A Simple Approach to Controlling Power from Internet Apps

Working with mains power can be a daunting prospect and requires due care and attention. In this presentation we will hear about a simple and safe way to control mains-powered appliances from the Internet using cheap wireless links. This will include a live demo based on MBED and an explanation of this approach, and there will be opportunity to discuss its pros and cons.

Paul Tanner is a consultant, developer and maker in wood, metal, plastic, electronics and software. His day job is IT-based business improvement for SMEs. By night he turns energy nut, creating tools to optimise energy use. Paul graduated in electronics and was responsible for hardware and software product development and customer services in several product and service start-ups, switching to consulting in 2000.

Using Open Source tools to design and build a 3W RGB LED Controller in a month of Sundays

There are many Open Source and freely available hardware designs but almost all of them are currently hosted by proprietary tool chains. Whether it's the EDA suite used to design the boards, the compilers used to build the firmware or the dongles used to flash the firmware, the chances are that at least one, if not all, are under a non-free license of some kind.

In this talk we will hear about the experience of using an entirely open toolchain to develop a 3W RGB LED controller. Specifically, the the trials and tribulations in using Kicad: the GPL PCB Suite; AVR-GCC: the GNU Compiler Collection build that targets the Atmel AVR line of microcontrollers and a parallel port programmer that can be built in 5 minutes with minimal components.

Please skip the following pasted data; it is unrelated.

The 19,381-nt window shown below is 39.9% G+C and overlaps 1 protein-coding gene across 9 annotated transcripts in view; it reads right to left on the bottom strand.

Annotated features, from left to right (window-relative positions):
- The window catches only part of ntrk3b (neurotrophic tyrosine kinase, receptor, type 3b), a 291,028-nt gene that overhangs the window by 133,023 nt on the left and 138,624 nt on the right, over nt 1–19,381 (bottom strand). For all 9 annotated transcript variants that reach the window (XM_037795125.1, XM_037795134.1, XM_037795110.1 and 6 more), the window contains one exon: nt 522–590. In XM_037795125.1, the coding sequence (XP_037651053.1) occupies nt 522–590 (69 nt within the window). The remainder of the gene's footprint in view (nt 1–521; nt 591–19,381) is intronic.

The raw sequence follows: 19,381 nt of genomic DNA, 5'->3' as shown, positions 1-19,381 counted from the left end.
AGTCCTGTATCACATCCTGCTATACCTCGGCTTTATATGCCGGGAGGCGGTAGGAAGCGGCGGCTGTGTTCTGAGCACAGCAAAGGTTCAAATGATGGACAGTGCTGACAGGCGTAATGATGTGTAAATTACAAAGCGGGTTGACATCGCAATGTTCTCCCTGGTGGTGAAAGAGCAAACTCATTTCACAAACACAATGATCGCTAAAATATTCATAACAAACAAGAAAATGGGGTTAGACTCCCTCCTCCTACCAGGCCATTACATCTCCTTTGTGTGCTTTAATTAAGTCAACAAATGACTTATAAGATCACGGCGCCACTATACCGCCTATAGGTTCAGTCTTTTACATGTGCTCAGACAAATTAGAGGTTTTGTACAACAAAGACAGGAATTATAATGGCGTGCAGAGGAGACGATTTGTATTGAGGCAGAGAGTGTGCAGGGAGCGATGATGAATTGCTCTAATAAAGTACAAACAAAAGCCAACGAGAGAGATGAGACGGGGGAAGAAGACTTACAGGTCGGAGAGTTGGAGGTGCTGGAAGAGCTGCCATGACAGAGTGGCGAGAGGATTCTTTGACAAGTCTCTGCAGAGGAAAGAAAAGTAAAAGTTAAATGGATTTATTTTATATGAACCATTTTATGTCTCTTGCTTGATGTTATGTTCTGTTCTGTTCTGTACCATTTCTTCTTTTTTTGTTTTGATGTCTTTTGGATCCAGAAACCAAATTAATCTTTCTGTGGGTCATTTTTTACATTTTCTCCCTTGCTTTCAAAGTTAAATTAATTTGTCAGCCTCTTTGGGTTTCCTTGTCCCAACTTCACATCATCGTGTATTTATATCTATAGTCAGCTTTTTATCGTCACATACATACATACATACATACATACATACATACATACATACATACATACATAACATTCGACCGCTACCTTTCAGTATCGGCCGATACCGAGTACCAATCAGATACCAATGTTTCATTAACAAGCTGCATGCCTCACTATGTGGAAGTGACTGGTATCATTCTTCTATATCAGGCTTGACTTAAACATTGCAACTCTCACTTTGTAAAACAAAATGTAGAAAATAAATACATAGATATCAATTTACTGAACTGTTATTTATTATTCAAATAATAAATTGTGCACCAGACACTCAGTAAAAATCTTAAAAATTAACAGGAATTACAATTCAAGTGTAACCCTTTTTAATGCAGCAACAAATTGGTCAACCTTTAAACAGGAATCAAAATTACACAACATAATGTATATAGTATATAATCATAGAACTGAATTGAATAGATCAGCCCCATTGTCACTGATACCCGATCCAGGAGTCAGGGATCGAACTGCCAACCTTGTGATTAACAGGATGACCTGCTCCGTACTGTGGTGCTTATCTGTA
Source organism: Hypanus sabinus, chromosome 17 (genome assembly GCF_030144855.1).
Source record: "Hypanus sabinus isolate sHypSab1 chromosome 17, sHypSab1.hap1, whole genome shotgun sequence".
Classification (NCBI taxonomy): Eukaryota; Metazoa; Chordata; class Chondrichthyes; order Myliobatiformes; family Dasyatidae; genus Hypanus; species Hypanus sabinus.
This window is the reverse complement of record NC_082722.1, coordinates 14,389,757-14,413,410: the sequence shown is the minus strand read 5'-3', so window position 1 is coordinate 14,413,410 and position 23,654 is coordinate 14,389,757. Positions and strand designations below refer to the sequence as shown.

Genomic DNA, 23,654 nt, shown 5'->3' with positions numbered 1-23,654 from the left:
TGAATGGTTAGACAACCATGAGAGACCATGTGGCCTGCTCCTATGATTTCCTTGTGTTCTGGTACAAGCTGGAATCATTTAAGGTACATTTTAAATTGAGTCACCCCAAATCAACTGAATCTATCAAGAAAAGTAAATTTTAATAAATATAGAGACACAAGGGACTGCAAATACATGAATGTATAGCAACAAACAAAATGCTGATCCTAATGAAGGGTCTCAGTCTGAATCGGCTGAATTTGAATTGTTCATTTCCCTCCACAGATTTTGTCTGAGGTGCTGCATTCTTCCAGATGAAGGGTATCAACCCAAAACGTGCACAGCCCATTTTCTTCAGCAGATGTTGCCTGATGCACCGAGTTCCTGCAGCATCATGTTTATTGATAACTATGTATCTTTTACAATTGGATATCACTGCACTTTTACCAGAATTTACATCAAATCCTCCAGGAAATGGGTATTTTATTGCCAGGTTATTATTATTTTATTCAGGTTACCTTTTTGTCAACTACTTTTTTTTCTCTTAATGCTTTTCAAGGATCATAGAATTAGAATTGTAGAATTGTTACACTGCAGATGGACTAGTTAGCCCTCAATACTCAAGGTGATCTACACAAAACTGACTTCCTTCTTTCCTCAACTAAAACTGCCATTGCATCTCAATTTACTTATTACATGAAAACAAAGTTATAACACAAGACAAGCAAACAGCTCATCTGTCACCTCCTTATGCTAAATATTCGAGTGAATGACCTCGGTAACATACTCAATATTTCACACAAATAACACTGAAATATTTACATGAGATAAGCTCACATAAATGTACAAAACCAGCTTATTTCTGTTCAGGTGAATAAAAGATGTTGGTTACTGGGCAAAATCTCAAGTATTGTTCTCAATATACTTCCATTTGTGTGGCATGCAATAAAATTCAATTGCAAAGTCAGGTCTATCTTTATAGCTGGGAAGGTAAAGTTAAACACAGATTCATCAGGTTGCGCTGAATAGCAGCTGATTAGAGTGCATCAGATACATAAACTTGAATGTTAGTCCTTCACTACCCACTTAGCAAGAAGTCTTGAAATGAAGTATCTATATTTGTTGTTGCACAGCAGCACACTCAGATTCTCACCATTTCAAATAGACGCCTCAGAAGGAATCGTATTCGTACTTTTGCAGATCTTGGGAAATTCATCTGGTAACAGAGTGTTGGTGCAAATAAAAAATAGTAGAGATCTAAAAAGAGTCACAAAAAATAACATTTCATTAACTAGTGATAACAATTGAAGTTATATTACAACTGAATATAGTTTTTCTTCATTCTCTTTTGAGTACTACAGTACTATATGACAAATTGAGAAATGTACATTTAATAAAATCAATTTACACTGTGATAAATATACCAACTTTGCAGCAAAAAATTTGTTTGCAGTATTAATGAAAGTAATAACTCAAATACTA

Andy Bennett is an Engineer that likes to inhabit the void between hardware and the software that runs on it. After graduating from Imperial College with a degree in Electronic & Electrical Engineering he joined Access Devices Digital Limited where he designed software and FPGA cores for the UK's first Dual Tuner Personal Video Recorders. He continued working on Advanced Product Development at Pace Micro Technology before leaving to become employee number 2 at GenieDB where he applies his finely honed ability to produce software on a shoestring.

In his spare time he likes to design ambitious projects from scratch. In between prototyping designs for his own PDA, digital watch and bluetooth headset, he's currently building a two wheeled, actively balanced, robot.

Note: Please aim to arrive for 18:00 - 18:20 as the event will start at 18:30 prompt.